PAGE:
Serbia 2024: Electoral struggle for Belgrade - Is the opposition seeking power without elections?

The International Institute for Middle East and Balkan Studies (IFIMES)[1] based in Ljubljana, Slovenia, regularly conducts analyses of events spanning the Middle East, the Balkans, and global affairs. IFIMES analyses the current situation in Serbia following the establishment of the new Government of the Republic of Serbia and the electoral campaign for local elections in 88 cities and municipalities, slated for 2 June 2024. From the analysis titled "Serbia 2024: Electoral struggle for Belgrade - Is the opposition seeking power without elections?" we publish the most important and interesting excerpts.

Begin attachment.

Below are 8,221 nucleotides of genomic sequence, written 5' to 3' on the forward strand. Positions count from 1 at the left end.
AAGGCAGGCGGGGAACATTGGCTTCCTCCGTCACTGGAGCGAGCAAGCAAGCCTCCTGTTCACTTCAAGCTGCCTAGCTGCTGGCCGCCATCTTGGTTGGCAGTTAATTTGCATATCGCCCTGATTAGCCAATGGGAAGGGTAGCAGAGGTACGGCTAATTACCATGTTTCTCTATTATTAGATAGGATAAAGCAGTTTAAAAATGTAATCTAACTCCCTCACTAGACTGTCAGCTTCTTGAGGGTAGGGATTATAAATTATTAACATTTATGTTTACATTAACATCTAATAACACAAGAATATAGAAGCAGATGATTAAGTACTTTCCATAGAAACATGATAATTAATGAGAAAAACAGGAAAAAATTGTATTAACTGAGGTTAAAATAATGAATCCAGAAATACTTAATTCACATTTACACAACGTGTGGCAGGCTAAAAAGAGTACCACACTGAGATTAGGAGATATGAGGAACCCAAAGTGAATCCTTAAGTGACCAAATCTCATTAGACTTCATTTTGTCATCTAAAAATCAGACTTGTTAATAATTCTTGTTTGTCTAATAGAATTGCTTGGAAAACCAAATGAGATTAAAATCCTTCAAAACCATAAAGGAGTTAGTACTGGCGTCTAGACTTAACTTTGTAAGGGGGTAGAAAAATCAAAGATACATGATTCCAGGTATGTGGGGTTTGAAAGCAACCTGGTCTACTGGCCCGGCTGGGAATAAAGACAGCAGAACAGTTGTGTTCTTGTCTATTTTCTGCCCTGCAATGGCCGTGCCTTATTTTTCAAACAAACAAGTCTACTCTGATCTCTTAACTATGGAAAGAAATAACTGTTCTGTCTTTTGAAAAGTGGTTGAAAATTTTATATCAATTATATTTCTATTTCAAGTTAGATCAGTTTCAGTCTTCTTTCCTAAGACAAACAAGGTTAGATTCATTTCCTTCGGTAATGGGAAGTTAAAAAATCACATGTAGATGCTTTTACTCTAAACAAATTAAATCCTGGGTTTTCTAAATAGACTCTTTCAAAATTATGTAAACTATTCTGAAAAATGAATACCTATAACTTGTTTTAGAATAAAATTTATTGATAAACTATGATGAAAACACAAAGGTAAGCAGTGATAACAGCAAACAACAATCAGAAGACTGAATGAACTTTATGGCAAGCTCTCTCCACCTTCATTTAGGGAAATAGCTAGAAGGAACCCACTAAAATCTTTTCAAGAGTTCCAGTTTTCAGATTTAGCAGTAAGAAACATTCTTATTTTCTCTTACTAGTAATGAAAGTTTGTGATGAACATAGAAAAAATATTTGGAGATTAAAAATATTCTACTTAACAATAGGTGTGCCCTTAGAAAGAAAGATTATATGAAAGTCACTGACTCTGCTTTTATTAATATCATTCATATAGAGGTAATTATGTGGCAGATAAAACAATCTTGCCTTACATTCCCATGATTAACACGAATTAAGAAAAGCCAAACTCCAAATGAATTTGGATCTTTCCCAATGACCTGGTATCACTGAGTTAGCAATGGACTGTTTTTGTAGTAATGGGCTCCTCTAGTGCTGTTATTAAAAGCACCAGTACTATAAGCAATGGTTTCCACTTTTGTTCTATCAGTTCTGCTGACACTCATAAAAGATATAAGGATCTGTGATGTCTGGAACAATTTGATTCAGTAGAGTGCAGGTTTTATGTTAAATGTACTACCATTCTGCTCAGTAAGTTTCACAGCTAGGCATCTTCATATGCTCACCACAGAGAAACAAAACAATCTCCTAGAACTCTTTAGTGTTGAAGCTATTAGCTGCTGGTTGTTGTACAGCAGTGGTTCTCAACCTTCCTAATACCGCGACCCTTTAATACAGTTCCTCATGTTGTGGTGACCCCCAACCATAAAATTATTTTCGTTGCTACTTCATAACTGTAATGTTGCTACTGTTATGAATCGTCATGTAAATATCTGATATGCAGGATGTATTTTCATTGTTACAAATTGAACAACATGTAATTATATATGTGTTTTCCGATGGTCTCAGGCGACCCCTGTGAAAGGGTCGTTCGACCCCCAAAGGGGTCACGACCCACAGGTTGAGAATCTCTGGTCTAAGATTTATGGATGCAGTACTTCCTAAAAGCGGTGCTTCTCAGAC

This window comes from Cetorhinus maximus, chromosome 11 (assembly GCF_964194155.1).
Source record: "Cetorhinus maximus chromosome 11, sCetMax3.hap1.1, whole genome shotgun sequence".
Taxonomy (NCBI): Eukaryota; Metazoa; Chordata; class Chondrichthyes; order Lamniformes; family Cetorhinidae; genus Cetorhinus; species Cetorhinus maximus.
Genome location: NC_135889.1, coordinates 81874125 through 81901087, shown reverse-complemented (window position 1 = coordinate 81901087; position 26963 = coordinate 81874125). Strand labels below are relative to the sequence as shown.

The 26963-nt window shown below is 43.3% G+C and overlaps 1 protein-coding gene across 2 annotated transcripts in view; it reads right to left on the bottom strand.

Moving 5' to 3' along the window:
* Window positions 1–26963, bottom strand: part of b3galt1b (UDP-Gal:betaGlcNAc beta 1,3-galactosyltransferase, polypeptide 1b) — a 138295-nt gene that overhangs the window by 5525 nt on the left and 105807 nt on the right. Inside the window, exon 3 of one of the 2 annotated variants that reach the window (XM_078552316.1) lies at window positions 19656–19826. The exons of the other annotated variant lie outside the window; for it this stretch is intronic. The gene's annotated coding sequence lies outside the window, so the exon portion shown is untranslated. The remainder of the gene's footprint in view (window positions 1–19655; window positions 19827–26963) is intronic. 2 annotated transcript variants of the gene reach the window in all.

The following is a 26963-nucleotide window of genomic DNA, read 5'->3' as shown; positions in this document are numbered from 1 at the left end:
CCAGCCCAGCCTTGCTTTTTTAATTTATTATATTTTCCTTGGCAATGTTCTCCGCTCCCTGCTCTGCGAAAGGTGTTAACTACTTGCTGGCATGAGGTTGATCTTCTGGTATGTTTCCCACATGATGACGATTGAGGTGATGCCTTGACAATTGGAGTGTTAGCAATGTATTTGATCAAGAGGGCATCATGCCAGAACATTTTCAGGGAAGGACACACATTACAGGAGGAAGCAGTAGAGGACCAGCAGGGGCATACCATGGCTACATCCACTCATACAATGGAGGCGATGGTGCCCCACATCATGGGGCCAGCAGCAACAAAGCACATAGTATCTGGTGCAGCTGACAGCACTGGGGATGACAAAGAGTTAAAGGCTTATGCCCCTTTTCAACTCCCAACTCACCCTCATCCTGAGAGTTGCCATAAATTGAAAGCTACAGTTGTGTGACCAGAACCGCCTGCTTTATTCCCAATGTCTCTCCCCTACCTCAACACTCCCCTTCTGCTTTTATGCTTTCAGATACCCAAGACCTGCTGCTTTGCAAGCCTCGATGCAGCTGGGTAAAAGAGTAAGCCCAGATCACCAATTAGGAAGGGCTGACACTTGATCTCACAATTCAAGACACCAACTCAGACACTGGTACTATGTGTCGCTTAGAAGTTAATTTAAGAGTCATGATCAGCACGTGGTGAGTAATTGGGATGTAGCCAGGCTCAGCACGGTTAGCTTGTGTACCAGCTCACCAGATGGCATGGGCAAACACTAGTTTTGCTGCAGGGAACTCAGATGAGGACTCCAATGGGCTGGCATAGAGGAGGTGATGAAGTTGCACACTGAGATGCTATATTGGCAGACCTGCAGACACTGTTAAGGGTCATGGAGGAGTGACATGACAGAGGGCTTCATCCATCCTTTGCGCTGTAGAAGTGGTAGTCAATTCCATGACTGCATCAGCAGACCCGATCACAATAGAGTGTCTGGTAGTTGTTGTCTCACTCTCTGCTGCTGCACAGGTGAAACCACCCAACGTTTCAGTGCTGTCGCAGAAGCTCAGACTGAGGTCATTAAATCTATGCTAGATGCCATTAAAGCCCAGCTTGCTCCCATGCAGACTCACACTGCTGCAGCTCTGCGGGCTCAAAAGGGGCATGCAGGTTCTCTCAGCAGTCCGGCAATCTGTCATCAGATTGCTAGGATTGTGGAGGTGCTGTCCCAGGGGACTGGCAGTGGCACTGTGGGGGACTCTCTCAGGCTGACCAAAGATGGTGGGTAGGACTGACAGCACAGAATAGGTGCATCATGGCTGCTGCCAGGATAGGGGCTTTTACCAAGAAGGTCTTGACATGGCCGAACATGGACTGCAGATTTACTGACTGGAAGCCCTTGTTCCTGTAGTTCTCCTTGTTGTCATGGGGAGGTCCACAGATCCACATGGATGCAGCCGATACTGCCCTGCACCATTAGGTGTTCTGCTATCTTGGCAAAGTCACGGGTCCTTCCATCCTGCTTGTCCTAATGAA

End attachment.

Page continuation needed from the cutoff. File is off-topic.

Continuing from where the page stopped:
Serbia 2024:


Electoral struggle for Belgrade - Is the opposition seeking power without elections?


On 2 June 2024, repeated local elections will be held in the capital city of Belgrade, as well as local elections in 14 cities and 74 municipalities.

Following the parliamentary elections on 24 December 2023, Serbia ushered in a new Government helmed by Prime Minister Miloš Vučević. In the recent parliamentary elections, the Serbian Progressive Party (SNS) clinched a resounding victory.

The report by the OSCE Office for Democratic Institutions and Human Rights (ODIHR) was published a full two and a half months after the elections were held. The report stated that " several key issues remain outstanding, including those related to ensuring a level playing field, measures to prevent misuse of public office and state resources, the separation between the official functions and campaign activities, and effective mechanisms to prevent intimidation and pressure on voters, including vote buying”